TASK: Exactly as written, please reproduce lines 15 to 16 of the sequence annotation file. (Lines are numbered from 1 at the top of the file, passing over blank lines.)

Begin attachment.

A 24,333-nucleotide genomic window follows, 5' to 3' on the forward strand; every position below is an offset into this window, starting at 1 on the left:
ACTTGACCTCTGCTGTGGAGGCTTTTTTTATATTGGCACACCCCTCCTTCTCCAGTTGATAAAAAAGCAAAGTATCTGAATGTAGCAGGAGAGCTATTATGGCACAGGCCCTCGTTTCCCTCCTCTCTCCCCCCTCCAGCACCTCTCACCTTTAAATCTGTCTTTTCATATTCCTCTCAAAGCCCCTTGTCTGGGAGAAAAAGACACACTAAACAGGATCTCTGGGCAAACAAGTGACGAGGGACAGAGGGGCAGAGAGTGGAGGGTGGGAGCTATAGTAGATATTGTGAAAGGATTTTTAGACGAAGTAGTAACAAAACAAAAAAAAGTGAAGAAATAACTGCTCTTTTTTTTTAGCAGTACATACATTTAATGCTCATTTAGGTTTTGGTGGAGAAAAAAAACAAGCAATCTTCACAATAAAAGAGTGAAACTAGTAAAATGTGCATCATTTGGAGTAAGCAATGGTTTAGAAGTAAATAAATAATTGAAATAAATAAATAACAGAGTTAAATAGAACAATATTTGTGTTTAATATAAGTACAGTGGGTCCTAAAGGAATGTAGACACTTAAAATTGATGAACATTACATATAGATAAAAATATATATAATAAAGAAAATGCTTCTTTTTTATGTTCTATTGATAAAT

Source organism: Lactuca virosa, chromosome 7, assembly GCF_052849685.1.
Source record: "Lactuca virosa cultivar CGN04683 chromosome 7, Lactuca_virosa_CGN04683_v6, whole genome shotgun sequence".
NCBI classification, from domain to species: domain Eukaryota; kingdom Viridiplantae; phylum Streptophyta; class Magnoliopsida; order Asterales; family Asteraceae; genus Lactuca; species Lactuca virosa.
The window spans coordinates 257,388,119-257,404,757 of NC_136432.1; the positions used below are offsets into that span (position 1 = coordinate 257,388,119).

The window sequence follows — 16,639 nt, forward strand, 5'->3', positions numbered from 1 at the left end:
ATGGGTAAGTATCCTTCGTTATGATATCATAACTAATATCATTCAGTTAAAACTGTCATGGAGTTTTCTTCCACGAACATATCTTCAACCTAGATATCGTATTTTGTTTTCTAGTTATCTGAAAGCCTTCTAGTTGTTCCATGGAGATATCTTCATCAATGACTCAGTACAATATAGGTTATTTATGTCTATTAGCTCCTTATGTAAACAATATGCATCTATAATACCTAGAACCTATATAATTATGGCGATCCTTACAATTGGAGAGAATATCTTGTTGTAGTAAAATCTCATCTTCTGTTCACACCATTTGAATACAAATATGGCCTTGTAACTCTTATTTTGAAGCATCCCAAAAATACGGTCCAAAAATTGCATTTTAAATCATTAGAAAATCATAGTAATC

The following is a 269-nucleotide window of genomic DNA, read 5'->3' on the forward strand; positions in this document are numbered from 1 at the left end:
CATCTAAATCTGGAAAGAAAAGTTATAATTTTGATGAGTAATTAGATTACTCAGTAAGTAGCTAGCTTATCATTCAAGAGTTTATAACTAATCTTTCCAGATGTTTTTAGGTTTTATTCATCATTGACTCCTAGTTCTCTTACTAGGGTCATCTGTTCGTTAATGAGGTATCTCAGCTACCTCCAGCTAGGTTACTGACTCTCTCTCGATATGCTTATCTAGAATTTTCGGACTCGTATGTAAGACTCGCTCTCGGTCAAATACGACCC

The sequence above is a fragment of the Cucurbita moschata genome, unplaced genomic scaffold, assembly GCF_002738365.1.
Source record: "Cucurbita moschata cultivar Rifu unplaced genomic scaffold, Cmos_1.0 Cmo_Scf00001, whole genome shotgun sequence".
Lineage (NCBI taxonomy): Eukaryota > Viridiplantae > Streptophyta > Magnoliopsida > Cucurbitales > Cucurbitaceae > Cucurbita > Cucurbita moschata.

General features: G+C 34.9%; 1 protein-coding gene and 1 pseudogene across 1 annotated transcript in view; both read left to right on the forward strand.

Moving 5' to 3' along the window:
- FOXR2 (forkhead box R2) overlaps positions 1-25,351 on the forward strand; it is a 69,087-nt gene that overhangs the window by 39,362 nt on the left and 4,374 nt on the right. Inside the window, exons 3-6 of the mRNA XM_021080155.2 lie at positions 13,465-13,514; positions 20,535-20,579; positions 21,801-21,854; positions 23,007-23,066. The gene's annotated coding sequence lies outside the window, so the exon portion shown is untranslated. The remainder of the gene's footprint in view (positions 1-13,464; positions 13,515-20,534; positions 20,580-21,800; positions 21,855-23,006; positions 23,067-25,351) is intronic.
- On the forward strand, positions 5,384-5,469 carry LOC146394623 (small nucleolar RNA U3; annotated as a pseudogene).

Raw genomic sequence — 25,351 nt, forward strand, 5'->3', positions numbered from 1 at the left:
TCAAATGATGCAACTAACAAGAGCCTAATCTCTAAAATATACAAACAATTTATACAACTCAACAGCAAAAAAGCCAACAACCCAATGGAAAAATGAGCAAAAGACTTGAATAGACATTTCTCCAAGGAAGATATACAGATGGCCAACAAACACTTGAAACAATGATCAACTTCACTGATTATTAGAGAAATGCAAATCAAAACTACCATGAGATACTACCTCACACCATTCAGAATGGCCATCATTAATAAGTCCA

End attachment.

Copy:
Moving 5' to 3' along the window:
- FOXR2 (forkhead box R2) overlaps positions 1-25,351 on the forward strand; it is a 69,087-nt gene that overhangs the window by 39,362 nt on the left and 4,374 nt on the right. Inside the window, exons 3-6 of the mRNA XM_021080155.2 lie at positions 13,465-13,514; positions 20,535-20,579; positions 21,801-21,854; positions 23,007-23,066. The gene's annotated coding sequence lies outside the window, so the exon portion shown is untranslated. The remainder of the gene's footprint in view (positions 1-13,464; positions 13,515-20,534; positions 20,580-21,800; positions 21,855-23,006; positions 23,067-25,351) is intronic.